S1: One of those governments one of NSA was first customers was the United Arab Emirates in 2016. Nicole was reporting on how the country was using NSA as technology.
S12: And there we discovered NSA spyware on the phone of a man named Ahmed Mansoor.
S13: Hello ladies and gentlemen.
S12: My name is missing from United Arab Emirates a man Mansoor was a vocal proponent of voting rights in the UAE and a critic of some of the more authoritarian elements of the ruling family’s governance.
S14: People are placed in solitary confinement for months without access to the outside world. They are subjected to physical and psychological torture to force confession.
S15: They are used later and he was tracked using NSA spyware.
S16: And when I interviewed him last he told a story about he had been basically goons had showed up in places that they only would have known where he was if they were inside his phone.
S14: I had been attacked twice within one week by some unknown individuals of the university and they confiscated his passport.
S15: They tracked his wife and family and used threatened numerous times and he is in jail now and sits in solitary confinement and his health is really deteriorating and he’s been on hunger strikes off and on for the last two years so this is what happens when you’re tracked by NSA spyware and the government has caused not only track you but to try to uncover any reason to really keep close tabs on you or even imprison you.
S3: And on that Mansoor is case one thing I’m curious about is NSO has said this product is marketed for lawful use by governments with good human rights track records. But the examples that you’re telling me certainly seem to contradict that.
S17: That’s right. And they seem to do a lot of talking about what they do upfront to vet these governments. They claim that they have a committee in place composed of human rights lawyers and other representatives that they look at government rankings of human rights based on rankings put out there by the World Bank and other global bodies and that they won’t sell to governments that fall below a certain bar on human rights track records. That said we caught their spyware being used by the UAE which does not necessarily have the best track record on human rights. And in that case Ahmad Mansoor as is case study one. And then there’s the question of what happens when someone like me comes around and discovers that their spyware is on the phone of a journalist or a human rights activist or an amen Mansoor. What did they do then.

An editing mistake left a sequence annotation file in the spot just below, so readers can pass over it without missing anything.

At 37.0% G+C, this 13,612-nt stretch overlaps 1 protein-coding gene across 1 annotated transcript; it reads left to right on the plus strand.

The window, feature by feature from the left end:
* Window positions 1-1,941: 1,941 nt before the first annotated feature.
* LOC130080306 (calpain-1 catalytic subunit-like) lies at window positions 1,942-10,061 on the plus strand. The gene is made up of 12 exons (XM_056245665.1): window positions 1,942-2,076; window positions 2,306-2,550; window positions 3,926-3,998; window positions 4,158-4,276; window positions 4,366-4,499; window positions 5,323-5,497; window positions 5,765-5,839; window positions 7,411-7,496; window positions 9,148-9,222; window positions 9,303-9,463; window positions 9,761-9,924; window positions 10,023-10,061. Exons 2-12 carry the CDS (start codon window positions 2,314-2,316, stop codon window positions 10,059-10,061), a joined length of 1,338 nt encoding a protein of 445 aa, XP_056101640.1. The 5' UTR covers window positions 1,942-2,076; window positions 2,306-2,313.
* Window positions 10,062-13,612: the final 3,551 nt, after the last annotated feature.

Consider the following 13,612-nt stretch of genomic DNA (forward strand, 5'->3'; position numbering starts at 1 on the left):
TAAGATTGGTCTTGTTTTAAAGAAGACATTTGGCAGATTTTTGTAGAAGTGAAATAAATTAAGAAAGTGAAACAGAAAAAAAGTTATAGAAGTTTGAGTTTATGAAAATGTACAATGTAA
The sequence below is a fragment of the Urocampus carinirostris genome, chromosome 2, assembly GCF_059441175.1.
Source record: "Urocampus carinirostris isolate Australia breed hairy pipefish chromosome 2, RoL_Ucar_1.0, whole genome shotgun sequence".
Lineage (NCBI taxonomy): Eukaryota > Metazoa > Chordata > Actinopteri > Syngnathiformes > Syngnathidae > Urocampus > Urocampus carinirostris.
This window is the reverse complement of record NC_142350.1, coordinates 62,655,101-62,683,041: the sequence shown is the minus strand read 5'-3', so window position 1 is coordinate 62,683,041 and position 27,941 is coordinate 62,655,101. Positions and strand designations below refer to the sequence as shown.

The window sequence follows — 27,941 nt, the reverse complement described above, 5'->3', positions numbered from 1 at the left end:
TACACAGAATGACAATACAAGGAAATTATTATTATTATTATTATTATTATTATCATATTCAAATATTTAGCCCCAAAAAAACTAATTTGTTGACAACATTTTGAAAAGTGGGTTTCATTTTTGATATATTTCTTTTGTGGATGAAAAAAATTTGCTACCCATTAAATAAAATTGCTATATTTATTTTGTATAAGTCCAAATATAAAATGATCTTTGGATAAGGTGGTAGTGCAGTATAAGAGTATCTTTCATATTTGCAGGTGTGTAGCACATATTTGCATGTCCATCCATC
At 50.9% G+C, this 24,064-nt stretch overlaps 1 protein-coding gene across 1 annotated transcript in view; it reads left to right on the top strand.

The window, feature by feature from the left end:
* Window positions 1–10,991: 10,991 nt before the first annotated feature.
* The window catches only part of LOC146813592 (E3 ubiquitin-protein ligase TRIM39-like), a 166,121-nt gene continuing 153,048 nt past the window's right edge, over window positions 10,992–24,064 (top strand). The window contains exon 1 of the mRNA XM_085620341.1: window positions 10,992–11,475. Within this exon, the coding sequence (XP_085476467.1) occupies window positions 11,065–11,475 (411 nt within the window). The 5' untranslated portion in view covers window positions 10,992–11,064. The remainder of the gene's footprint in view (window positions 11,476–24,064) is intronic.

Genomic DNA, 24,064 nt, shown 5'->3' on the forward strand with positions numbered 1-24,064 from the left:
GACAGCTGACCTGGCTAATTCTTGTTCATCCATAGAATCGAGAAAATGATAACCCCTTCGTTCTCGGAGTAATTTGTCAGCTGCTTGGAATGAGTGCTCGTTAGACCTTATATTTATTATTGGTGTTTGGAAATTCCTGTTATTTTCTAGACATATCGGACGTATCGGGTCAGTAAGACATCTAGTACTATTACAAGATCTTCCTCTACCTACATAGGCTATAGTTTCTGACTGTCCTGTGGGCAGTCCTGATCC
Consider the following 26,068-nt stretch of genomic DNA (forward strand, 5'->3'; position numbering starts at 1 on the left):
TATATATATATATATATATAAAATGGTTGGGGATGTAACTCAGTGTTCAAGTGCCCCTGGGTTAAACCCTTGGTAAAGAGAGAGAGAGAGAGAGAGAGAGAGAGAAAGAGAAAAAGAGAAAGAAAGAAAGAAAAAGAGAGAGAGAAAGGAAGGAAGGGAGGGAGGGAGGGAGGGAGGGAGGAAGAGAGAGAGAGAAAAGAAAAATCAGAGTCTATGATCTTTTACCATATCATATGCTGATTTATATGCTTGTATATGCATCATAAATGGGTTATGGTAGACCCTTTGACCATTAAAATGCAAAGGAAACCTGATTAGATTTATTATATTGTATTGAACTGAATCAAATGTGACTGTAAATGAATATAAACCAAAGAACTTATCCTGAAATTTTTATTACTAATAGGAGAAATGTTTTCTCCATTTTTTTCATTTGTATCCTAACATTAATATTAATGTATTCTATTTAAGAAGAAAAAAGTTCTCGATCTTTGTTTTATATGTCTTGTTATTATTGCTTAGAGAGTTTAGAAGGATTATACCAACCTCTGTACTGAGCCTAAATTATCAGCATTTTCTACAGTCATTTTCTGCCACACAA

S18: And one of the more disturbing things we’ve discovered in our reporting is there is no kill switch. There’s no way for them to just cut off a customer who is completely abused their spyware for surveillance.
S3: So it’s just out there and they can’t do anything about it.
S18: Now they claim they cannot do anything about it and except to basically starve the customer of software updates and new features and sort of wean them off slowly and slowly.
S19: But they can’t exactly march into some of these government secure facilities and rip their products out of the wall.
S20: You know if we’re thinking about this as a growing I guess market or sector where is that demand coming from. Well you know governments say that they’re buying these tools for legitimate reasons which is to track terrorist to track drug kingpins and pedophiles and to be fair.
S21: Nso has said that Mexico was only able to capture or walking Guzman El Chapo. Yeah right. By installing NSA spyware I don’t know if it was on his device but it was definitely on Mexican film actresses device that was in touch with El Chapo. So in some ways they’re are completely legitimate use cases for this.
S3: You know we’re talking about an hour so because of the WhatsApp hack. But I want to get a sense of kind of how they fit into this industry and how big this industry is.
S18: It’s such a good question right now. They are the most sophisticated spyware maker that we know of. So in terms of sophistication they’re right up there just because they’re coding is much more sophisticated and the obfuscation with which they’re deployed is more sophisticated. That said I worry that this is just the tip of the iceberg and that there is a whole entire constellation of companies out there selling these spyware capabilities to governments. Some of the best I’m told are here in the United States that there are hundreds of companies selling spyware technologies to U.S. government agencies. The problem is that even if those companies promise to sell exclusively to U.S. government agencies and our closest allies the market abroad is getting so much bigger the demand is getting so much bigger for these tools and the interest in acquiring these tools is only getting higher and higher as tech companies roll out end to end encryption.
S1: It’s worth pausing here to quickly explain end to end encryption as far as digital privacy goes. This is one of the most fundamental tools the public has. And if your messages for example are end to end encrypted that means no one can access them not the company that provides the technology not even the government if they have a warrant. And the thing is users want it. Encryption is becoming more and more popular.